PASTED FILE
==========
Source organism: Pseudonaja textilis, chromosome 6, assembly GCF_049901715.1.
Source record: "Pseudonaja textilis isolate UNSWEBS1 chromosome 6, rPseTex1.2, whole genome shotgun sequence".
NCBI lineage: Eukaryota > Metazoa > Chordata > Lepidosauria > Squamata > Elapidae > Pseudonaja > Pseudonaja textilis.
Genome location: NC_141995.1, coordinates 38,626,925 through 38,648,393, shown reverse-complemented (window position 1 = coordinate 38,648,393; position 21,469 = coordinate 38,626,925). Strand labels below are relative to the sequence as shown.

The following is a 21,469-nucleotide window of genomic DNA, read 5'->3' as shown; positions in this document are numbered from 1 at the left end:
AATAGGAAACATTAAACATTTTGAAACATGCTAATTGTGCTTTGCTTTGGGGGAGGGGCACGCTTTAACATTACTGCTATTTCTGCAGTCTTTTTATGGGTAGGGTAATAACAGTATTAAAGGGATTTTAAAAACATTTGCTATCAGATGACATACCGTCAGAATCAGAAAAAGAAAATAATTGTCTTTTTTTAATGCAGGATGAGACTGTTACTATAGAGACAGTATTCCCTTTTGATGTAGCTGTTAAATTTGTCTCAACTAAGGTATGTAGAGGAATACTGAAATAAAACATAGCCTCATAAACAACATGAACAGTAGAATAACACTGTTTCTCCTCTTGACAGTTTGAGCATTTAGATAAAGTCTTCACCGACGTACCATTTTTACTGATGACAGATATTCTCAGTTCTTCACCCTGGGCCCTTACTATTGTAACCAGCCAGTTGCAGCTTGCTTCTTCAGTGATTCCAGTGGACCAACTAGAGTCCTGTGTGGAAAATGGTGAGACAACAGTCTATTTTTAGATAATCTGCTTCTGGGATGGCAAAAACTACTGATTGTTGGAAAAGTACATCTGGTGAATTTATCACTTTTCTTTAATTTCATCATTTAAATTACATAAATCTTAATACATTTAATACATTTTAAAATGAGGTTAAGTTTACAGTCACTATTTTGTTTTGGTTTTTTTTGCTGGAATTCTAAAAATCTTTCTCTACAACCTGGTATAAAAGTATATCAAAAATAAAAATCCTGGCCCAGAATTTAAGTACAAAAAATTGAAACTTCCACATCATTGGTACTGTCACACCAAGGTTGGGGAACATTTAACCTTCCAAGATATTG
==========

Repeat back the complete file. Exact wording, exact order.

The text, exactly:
Source organism: Pseudonaja textilis, chromosome 6, assembly GCF_049901715.1.
Source record: "Pseudonaja textilis isolate UNSWEBS1 chromosome 6, rPseTex1.2, whole genome shotgun sequence".
NCBI lineage: Eukaryota > Metazoa > Chordata > Lepidosauria > Squamata > Elapidae > Pseudonaja > Pseudonaja textilis.
Genome location: NC_141995.1, coordinates 38,626,925 through 38,648,393, shown reverse-complemented (window position 1 = coordinate 38,648,393; position 21,469 = coordinate 38,626,925). Strand labels below are relative to the sequence as shown.

The following is a 21,469-nucleotide window of genomic DNA, read 5'->3' as shown; positions in this document are numbered from 1 at the left end:
AATAGGAAACATTAAACATTTTGAAACATGCTAATTGTGCTTTGCTTTGGGGGAGGGGCACGCTTTAACATTACTGCTATTTCTGCAGTCTTTTTATGGGTAGGGTAATAACAGTATTAAAGGGATTTTAAAAACATTTGCTATCAGATGACATACCGTCAGAATCAGAAAAAGAAAATAATTGTCTTTTTTTAATGCAGGATGAGACTGTTACTATAGAGACAGTATTCCCTTTTGATGTAGCTGTTAAATTTGTCTCAACTAAGGTATGTAGAGGAATACTGAAATAAAACATAGCCTCATAAACAACATGAACAGTAGAATAACACTGTTTCTCCTCTTGACAGTTTGAGCATTTAGATAAAGTCTTCACCGACGTACCATTTTTACTGATGACAGATATTCTCAGTTCTTCACCCTGGGCCCTTACTATTGTAACCAGCCAGTTGCAGCTTGCTTCTTCAGTGATTCCAGTGGACCAACTAGAGTCCTGTGTGGAAAATGGTGAGACAACAGTCTATTTTTAGATAATCTGCTTCTGGGATGGCAAAAACTACTGATTGTTGGAAAAGTACATCTGGTGAATTTATCACTTTTCTTTAATTTCATCATTTAAATTACATAAATCTTAATACATTTAATACATTTTAAAATGAGGTTAAGTTTACAGTCACTATTTTGTTTTGGTTTTTTTTGCTGGAATTCTAAAAATCTTTCTCTACAACCTGGTATAAAAGTATATCAAAAATAAAAATCCTGGCCCAGAATTTAAGTACAAAAAATTGAAACTTCCACATCATTGGTACTGTCACACCAAGGTTGGGGAACATTTAACCTTCCAAGATATTG